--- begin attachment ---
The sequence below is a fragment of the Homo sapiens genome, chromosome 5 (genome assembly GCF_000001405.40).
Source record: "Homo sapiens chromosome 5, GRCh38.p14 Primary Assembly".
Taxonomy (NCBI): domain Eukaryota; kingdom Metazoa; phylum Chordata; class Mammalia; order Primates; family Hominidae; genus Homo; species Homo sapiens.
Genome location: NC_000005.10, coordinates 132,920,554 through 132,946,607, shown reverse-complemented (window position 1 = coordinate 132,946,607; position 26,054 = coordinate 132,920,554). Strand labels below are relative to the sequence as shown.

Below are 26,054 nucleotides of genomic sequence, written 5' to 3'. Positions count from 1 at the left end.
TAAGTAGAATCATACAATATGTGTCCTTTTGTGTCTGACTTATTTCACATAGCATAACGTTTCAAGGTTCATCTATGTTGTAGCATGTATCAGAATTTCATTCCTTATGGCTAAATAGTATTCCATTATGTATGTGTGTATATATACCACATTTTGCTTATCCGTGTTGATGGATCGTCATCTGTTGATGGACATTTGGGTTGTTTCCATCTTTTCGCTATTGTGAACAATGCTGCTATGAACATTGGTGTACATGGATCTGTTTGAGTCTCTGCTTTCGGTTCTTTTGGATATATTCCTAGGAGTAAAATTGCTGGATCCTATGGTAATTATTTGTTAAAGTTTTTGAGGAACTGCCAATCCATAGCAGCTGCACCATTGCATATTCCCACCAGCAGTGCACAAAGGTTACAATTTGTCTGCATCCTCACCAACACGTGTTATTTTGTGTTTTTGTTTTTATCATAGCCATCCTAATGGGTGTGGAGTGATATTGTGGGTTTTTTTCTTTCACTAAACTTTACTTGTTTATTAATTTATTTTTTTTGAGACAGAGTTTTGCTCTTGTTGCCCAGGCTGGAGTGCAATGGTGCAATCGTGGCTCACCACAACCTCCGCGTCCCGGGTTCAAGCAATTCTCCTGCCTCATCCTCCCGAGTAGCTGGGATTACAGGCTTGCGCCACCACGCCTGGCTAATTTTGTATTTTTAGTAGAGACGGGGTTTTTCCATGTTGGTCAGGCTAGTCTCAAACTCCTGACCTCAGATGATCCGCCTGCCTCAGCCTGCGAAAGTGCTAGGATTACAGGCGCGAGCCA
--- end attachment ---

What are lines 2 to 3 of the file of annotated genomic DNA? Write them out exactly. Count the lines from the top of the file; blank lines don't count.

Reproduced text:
Source record: "Homo sapiens chromosome 5, GRCh38.p14 Primary Assembly".
Taxonomy (NCBI): domain Eukaryota; kingdom Metazoa; phylum Chordata; class Mammalia; order Primates; family Hominidae; genus Homo; species Homo sapiens.